Telangana Chief Minister K. Chandrasekhar Rao’s secret visit to Delhi has created a buzz in the political circles that he is renewing attempts to play a role in national politics by forging an alliance against the Narendra Modi-led BJP government at the Centre.
KCR, as the Telangana Rashtra Samithi (TRS) chief is popularly known, had left for the national capital on November 21 with some state ministers and top officials to meet some Union ministers to mount pressure on the Centre to come clean over the issue of paddy procurement from the state.
KCR had declared before leaving that he would also try to meet Prime Minister Narendra Modi. While his cabinet colleagues called on Central ministers Narendra Singh Tomar and Piyush Goyal, KCR returned to Hyderabad four days later without meeting the Prime Minister or any other Union minister.
State Minister for Panchayat Raj and Rural Development, E. Dayakar Rao, alleged that the Centre humiliated Telangana by not giving appointment to the Chief Minister or a delegation of ministers led by K.T. Rama Rao. They were forced to wait for four hours in New Delhi, he claimed.
BJP leaders, however, denied this and claimed that KCR did not seek an appointment from the Prime Minister’s Office (PMO).
State BJP President Bandi Sanjay Kumar said that nobody knows why KCR went to Delhi. He alleged that the CM went to the national capital to divert public attention from the failure of his government to procure paddy from the farmers. He also claimed that KCR went to Delhi for his personal work, but was trying to malign the BJP government.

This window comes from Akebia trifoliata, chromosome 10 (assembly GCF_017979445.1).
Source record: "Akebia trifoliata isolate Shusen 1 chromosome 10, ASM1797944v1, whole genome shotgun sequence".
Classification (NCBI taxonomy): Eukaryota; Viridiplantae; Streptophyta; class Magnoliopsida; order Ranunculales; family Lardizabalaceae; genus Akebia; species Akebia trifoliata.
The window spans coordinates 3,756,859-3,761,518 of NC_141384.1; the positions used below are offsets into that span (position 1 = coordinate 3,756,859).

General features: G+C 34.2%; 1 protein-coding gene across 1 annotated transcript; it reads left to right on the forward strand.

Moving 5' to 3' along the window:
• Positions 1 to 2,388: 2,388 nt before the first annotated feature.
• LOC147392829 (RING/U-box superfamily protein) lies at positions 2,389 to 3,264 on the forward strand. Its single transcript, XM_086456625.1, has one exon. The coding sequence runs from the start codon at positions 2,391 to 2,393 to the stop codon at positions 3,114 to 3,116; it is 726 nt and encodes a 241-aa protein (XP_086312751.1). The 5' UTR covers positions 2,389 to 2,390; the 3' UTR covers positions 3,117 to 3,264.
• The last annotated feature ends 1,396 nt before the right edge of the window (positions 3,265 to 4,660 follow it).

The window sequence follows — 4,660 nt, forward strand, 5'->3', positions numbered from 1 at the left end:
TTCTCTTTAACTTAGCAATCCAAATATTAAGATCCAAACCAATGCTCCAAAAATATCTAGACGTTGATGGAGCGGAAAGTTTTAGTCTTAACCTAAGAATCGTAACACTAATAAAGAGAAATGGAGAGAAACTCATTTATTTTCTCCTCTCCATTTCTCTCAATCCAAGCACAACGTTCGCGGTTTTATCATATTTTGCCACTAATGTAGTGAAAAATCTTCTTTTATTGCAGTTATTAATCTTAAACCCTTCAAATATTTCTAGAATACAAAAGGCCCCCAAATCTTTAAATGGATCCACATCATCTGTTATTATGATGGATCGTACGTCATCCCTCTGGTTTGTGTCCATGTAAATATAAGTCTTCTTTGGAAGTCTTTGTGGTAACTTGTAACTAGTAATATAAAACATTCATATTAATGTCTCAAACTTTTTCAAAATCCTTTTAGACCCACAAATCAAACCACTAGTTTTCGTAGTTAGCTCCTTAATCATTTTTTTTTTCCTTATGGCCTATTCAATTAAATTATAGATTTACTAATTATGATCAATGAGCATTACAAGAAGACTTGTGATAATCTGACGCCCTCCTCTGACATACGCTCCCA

Telangana Congress chief Revanth Reddy also slammed KCR for his visit to Delhi, and wondered why he was sitting in the national capital for four days rather than giving confidence to the farmers battling with damaged and sprouted paddy due to heavy rains.
He also alleged that the Chief Minister was in the national capital for a secret deal with the BJP government.
While KCR is yet to respond to the allegations, his visit definitely set off a fresh debate on his ambitions to play a role in national politics. The visit came close on the heels of KCR declaring a war on the Modi government over paddy procurement and other issues related to the farmers and the state.
The TRS chief not only dashed off a letter to the Prime Minister and Union Home Minister Amit Shah, but also led a edharna’, demanding the Centre to procure paddy from Telangana, announce a procurement target for the entire year and also clarify whether it will procure the produce in the coming Rabi season.
Hinting at his national ambitions once again, KCR sought to link the paddy issue with the farmers’ agitation over the three controversial farm laws and other issues. He expressed solidarity with the farmers protesting in north India since the past one year, and declared that TRS is ready to lead the national movement of farmers.
As the announcement by the Prime Minister to take back the three farm laws came a day after KCR’s dharna, some leaders of TRS even tried to project it as their victory.
Though the TRS chief did not make any such claim, he stepped up his attack on the Centre.
A day before leaving for Delhi, he announced Rs 3 lakh financial assistance each to the families of 700-750 farmers, who were killed during the nation-wide agitation against the three farm laws.